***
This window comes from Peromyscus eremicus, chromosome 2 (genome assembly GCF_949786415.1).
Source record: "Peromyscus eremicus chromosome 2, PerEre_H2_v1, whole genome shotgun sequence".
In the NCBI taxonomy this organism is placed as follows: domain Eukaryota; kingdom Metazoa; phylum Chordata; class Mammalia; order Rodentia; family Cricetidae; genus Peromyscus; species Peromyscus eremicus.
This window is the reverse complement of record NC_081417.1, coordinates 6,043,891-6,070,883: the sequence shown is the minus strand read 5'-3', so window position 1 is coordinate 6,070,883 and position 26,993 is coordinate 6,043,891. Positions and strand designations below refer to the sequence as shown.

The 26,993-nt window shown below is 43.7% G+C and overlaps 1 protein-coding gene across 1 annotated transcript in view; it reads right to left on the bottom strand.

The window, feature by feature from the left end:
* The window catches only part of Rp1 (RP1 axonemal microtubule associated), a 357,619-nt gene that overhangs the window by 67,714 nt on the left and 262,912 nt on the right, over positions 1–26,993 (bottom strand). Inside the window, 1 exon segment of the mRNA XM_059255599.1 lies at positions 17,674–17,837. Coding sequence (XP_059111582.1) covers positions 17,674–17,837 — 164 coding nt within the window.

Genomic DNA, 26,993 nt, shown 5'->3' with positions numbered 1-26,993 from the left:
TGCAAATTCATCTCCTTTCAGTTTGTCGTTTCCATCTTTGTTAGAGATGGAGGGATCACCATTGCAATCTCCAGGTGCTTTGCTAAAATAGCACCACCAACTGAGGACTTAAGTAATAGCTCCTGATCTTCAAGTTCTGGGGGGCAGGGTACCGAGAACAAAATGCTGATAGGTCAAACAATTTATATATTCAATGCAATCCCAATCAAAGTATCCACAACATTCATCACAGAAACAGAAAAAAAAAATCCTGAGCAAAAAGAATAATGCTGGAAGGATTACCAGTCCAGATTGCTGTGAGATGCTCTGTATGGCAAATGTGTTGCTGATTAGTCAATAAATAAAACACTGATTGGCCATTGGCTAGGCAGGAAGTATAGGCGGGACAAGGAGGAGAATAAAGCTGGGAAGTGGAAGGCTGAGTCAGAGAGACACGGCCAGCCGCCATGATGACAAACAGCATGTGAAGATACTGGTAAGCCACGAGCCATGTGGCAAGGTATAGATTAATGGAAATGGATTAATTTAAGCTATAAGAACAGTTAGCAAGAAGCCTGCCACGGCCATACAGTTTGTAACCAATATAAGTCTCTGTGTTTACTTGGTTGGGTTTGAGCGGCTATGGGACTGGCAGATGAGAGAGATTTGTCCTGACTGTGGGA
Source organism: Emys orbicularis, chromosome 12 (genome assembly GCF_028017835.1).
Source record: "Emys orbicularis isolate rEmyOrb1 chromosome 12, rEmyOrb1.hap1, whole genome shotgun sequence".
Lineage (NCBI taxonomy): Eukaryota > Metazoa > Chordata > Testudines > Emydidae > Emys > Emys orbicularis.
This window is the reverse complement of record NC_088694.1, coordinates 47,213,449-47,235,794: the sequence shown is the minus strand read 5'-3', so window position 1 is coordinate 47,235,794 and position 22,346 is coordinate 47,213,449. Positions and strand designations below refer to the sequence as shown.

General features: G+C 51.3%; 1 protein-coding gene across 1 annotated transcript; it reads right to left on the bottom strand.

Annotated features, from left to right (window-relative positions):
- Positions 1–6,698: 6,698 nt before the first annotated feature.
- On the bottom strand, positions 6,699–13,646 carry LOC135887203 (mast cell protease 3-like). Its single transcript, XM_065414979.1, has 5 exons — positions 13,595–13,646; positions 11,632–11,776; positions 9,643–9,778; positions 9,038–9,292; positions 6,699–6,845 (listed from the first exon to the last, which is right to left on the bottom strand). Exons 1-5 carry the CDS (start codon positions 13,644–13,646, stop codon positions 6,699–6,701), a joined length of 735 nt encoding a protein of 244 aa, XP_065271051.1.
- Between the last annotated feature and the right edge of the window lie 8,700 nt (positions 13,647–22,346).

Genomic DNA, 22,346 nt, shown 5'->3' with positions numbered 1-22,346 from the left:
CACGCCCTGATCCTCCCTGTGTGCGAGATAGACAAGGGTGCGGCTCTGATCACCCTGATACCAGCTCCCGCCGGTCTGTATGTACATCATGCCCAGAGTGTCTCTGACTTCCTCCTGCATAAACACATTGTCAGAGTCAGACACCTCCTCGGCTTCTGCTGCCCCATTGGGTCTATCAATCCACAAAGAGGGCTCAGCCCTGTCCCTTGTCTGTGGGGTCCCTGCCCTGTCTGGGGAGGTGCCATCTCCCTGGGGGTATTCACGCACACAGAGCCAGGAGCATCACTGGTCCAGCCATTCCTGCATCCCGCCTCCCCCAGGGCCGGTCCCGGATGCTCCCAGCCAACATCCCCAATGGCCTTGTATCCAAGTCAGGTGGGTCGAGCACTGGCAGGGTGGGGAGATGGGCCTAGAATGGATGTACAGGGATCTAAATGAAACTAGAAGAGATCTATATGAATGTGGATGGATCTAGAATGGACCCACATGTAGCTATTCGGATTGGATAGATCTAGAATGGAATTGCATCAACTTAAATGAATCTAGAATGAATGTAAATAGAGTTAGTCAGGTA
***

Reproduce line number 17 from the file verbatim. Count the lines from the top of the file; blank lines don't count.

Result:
- On the bottom strand, positions 6,699–13,646 carry LOC135887203 (mast cell protease 3-like). Its single transcript, XM_065414979.1, has 5 exons — positions 13,595–13,646; positions 11,632–11,776; positions 9,643–9,778; positions 9,038–9,292; positions 6,699–6,845 (listed from the first exon to the last, which is right to left on the bottom strand). Exons 1-5 carry the CDS (start codon positions 13,644–13,646, stop codon positions 6,699–6,701), a joined length of 735 nt encoding a protein of 244 aa, XP_065271051.1.